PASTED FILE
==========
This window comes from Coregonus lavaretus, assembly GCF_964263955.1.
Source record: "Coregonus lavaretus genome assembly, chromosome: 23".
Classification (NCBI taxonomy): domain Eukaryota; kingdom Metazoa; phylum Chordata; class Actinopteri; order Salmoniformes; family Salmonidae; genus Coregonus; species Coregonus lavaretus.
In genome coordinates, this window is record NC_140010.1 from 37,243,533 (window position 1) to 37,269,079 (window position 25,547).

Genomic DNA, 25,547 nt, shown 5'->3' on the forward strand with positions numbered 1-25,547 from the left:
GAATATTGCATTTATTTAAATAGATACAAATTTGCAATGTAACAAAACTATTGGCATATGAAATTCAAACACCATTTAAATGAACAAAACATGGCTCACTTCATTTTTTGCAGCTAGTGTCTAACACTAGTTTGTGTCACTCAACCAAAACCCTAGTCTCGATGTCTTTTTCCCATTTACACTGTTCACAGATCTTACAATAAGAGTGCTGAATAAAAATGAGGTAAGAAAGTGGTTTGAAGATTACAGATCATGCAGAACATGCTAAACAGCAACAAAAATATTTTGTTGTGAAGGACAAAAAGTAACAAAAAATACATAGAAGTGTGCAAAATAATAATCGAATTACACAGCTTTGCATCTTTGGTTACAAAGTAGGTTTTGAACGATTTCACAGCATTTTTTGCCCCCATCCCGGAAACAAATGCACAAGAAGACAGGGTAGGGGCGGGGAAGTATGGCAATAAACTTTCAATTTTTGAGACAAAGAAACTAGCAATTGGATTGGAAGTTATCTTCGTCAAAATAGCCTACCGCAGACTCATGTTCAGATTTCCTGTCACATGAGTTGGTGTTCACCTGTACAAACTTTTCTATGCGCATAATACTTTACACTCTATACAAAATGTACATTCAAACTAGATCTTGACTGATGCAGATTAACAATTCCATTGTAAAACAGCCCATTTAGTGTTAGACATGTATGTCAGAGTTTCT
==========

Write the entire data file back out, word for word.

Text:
This window comes from Coregonus lavaretus, assembly GCF_964263955.1.
Source record: "Coregonus lavaretus genome assembly, chromosome: 23".
Classification (NCBI taxonomy): domain Eukaryota; kingdom Metazoa; phylum Chordata; class Actinopteri; order Salmoniformes; family Salmonidae; genus Coregonus; species Coregonus lavaretus.
In genome coordinates, this window is record NC_140010.1 from 37,243,533 (window position 1) to 37,269,079 (window position 25,547).

Genomic DNA, 25,547 nt, shown 5'->3' on the forward strand with positions numbered 1-25,547 from the left:
GAATATTGCATTTATTTAAATAGATACAAATTTGCAATGTAACAAAACTATTGGCATATGAAATTCAAACACCATTTAAATGAACAAAACATGGCTCACTTCATTTTTTGCAGCTAGTGTCTAACACTAGTTTGTGTCACTCAACCAAAACCCTAGTCTCGATGTCTTTTTCCCATTTACACTGTTCACAGATCTTACAATAAGAGTGCTGAATAAAAATGAGGTAAGAAAGTGGTTTGAAGATTACAGATCATGCAGAACATGCTAAACAGCAACAAAAATATTTTGTTGTGAAGGACAAAAAGTAACAAAAAATACATAGAAGTGTGCAAAATAATAATCGAATTACACAGCTTTGCATCTTTGGTTACAAAGTAGGTTTTGAACGATTTCACAGCATTTTTTGCCCCCATCCCGGAAACAAATGCACAAGAAGACAGGGTAGGGGCGGGGAAGTATGGCAATAAACTTTCAATTTTTGAGACAAAGAAACTAGCAATTGGATTGGAAGTTATCTTCGTCAAAATAGCCTACCGCAGACTCATGTTCAGATTTCCTGTCACATGAGTTGGTGTTCACCTGTACAAACTTTTCTATGCGCATAATACTTTACACTCTATACAAAATGTACATTCAAACTAGATCTTGACTGATGCAGATTAACAATTCCATTGTAAAACAGCCCATTTAGTGTTAGACATGTATGTCAGAGTTTCT